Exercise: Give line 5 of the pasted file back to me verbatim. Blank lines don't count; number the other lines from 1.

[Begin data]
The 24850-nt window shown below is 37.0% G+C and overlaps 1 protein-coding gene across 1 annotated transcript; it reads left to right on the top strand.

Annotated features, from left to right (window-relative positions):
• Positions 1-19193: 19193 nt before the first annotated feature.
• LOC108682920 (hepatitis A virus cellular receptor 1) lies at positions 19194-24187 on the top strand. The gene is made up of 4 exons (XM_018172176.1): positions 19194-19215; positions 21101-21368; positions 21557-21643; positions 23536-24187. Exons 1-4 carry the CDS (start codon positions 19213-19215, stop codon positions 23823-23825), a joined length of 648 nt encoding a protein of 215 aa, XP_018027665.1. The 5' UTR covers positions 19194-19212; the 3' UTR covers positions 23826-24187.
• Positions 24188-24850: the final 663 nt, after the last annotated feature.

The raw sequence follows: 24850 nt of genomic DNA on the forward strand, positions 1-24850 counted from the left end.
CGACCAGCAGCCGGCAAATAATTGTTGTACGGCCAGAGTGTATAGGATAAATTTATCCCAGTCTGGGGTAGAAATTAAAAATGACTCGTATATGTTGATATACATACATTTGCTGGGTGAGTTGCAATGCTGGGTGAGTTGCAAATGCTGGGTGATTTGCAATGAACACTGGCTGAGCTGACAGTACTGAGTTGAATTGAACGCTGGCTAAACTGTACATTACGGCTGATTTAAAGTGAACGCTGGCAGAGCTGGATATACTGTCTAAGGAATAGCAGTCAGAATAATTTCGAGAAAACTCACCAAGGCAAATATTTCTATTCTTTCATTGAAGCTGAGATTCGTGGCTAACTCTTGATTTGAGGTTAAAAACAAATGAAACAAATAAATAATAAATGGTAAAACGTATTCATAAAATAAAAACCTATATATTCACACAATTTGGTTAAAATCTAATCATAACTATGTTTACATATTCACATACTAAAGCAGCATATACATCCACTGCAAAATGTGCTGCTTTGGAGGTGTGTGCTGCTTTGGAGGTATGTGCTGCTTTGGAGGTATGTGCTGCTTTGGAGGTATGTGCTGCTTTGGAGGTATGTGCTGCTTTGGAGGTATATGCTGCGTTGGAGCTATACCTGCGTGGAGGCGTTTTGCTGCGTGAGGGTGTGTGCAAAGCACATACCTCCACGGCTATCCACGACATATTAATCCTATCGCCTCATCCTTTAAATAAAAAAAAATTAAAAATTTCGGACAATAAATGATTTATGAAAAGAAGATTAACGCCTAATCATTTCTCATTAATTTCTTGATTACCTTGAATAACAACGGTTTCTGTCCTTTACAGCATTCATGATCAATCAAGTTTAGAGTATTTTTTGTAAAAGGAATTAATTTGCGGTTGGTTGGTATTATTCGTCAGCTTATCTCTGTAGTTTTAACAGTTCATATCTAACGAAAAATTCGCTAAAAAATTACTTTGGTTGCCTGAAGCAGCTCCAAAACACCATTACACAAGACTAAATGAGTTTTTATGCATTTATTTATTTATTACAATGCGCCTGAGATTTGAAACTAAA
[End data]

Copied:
• Positions 24188-24850: the final 663 nt, after the last annotated feature.